As a racing fan, I look forward to the Breeders' Cup with great anticipation each year. And there are several reasons for that.
I get to see some of the world's best horses, trainers and jockeys competing. There are full fields in every race. There is the mystique of international competition and, yes, even the prospect of rooting for the home team (North American-based horses).
And, of course, there is the challenge of handicapping, trying to figure out which horse is most likely to outshine all others in his or her event.
There is another aspect of the Breeders' Cup that appeals to me and draws me in, and I am quite sure many others share my perspective. And that is the unparalleled commitment made each year by Breeders' Cup, the host track, and the regulatory commission to ensure fair competition.
On a professional level, I am particularly interested in this year's event in the wake of a poll I conducted earlier this year for The Jockey Club among approximately 800 avid bettors. I presented the findings at the Round Table Conference in August, and I'll briefly revisit some of those results:
- Drug and integrity concerns aren't just “image” or long-term sustainability problems for Thoroughbred racing. They are also a mortal threat to the business model.
- There are widespread concerns about drugs and the integrity of racing – and more among frequent and big bettors than anyone else.
- Eighty-six percent of big bettors, those who bet more than $10,000 each month, said they considered illegal drug use when betting at certain tracks and states.
- Seventy-six percent of bettors said they avoided betting at some tracks and states.
- Eighty-two percent supported the idea of publishing all drug testing results, with all drug levels included in the reports, to demonstrate that the sport is clean.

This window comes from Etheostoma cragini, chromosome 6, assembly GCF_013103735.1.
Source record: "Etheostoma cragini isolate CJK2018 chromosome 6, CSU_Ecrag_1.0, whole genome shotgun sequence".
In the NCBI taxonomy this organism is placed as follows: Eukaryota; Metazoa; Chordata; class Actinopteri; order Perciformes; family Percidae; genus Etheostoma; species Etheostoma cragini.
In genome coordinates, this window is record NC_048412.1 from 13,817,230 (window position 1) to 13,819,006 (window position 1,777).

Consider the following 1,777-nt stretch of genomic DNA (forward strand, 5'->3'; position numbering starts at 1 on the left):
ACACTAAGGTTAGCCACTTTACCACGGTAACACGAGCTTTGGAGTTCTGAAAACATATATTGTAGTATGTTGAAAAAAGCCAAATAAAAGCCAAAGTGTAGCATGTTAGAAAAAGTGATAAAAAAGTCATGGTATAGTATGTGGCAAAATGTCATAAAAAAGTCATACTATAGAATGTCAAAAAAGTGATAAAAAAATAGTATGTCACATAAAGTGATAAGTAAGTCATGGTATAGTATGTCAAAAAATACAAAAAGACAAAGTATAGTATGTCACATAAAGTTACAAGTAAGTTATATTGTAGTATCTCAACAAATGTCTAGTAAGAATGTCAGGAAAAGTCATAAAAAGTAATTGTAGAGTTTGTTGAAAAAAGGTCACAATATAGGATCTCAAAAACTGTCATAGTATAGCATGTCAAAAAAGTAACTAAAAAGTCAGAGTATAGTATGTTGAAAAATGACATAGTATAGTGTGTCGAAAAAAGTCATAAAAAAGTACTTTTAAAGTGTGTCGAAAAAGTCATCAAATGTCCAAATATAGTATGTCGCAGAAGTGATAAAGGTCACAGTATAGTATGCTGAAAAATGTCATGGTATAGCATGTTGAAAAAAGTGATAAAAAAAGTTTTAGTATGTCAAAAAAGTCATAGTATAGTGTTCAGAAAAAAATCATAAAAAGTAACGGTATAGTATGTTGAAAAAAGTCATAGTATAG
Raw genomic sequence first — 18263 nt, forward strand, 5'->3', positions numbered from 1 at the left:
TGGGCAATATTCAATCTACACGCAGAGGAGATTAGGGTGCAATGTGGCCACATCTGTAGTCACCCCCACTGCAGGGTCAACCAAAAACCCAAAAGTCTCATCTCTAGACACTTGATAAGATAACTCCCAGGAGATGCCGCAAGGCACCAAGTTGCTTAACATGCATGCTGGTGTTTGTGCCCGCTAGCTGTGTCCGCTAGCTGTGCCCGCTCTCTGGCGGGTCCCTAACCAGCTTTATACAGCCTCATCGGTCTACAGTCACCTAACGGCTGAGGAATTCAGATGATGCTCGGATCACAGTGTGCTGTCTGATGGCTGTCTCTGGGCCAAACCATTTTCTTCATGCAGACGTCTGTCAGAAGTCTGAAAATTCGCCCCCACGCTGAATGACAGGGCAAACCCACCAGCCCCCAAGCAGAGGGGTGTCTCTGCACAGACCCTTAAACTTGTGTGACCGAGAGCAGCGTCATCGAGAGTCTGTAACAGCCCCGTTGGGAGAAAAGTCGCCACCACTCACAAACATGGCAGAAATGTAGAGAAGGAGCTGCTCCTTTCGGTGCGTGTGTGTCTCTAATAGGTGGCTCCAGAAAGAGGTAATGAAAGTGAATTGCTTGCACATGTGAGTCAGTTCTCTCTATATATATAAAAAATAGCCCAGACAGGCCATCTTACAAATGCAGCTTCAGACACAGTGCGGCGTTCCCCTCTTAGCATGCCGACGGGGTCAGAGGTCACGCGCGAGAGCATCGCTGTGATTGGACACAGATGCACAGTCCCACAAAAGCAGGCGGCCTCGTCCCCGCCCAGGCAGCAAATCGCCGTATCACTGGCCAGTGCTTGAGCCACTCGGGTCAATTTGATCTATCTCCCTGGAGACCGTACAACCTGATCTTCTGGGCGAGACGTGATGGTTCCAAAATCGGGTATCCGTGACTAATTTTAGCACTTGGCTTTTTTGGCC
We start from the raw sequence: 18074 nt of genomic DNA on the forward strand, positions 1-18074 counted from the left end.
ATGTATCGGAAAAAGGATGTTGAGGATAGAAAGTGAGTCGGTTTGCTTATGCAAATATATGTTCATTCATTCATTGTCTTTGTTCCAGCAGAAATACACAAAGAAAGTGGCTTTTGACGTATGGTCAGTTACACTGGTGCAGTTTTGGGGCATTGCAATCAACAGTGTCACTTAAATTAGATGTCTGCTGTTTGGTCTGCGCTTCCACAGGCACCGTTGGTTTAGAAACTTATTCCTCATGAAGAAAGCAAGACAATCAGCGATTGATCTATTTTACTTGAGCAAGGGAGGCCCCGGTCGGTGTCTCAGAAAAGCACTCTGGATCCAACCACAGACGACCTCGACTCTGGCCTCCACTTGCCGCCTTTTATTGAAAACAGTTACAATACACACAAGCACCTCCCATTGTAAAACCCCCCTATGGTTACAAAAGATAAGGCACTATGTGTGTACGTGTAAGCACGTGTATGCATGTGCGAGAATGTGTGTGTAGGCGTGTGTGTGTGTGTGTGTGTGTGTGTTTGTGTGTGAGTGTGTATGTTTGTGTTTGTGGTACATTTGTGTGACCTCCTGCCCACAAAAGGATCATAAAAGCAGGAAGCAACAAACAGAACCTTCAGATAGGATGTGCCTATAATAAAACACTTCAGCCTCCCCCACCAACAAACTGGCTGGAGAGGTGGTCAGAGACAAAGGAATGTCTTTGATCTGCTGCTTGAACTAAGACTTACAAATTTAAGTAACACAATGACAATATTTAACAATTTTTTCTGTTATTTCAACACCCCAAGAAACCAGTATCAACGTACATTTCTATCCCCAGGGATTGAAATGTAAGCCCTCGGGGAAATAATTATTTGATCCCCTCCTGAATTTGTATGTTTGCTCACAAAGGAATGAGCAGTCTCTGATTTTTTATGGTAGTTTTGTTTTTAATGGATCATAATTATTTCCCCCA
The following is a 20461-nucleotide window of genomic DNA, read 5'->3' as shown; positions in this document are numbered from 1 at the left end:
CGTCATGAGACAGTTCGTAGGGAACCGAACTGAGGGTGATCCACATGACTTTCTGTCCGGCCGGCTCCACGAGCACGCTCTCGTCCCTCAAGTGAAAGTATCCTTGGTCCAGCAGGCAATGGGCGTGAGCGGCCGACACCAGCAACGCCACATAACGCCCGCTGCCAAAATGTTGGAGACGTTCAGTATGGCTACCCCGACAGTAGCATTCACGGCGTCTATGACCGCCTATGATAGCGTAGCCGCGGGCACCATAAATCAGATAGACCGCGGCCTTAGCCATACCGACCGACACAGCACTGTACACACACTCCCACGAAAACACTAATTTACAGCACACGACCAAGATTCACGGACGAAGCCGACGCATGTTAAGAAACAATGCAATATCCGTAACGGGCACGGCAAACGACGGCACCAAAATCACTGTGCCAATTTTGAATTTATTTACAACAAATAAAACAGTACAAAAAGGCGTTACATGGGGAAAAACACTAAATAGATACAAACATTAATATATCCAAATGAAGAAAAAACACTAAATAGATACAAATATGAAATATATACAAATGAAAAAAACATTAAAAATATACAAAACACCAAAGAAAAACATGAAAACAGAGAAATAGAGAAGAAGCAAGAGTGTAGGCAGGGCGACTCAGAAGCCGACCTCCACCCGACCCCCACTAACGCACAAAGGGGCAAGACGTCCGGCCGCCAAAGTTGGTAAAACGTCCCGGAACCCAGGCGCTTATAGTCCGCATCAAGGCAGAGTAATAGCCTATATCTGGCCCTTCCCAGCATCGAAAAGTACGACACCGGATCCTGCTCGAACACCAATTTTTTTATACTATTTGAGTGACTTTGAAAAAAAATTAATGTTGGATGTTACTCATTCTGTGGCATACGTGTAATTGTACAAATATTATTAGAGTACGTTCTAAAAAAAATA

- Sixty-five percent of big bettors strongly support new, massive fines for trainers and 75 percent supported longer suspensions for trainers.
- Among big bettors, 79% supported more out-of-competition testing for performance-enhancing drugs.
This group, and really any other big bettor or casual fan of the sport, should take great comfort in knowing what steps are being taken to ensure the integrity of the Breeders' Cup at Santa Anita Park on November 1 and 2.
According to Dr. Rick Arthur, the equine medical director for the California Horse Racing Board (CHRB), the following protocols will be in effect for the 30th running of the Breeders' Cup:
- As it has done for the past 20 years or so, Breeders' Cup will have an international team of veterinarians on hand conducting pre-race inspections throughout Breeders' Cup week. This year, they will come from England, Canada, Florida, Kentucky, New Jersey and Pennsylvania.
- Out-of-competition testing will be conducted at 10 different locations, even some international venues. Twenty-five percent of all horses pre-entered in the Breeders' Cup will be tested randomly, and the samples will be analyzed before race day.
- TCO2 testing will be conducted on every horse approximately 35 – 40 minutes before the horse is scheduled to compete.
- The first four finishers in every race, and any others the stewards select, will undergo post-race testing for illegal drugs. Processing of those results will begin the afternoon of Sunday, November 3, and the results are expected back Tuesday, November 5.
- Breeders' Cup and the CHRB will have their own teams of investigators from around the country on hand, and starting 72 hours before they are scheduled to race, every horse competing in the Breeders' Cup will be under constant observation by security personnel. That observation will be in force until the horse reaches the test barn or its own barn after the race.
While it may be unreasonable to expect state racing commissions to afford such vigilance, this is a model program that other racing venues should aspire to imitate as closely as possible.
It would be good for the athletes, good for the sport, and, in both the short term and the long term, good for the bottom line.
Robert Green is a Principal at Penn Schoen Berland, the nationally known research-based consulting firm whose clients include political figures such former President Bill Clinton, former Senator Hillary Clinton, and corporations such as Microsoft. He has examined drug and integrity issues for The Jockey Club in recent years.
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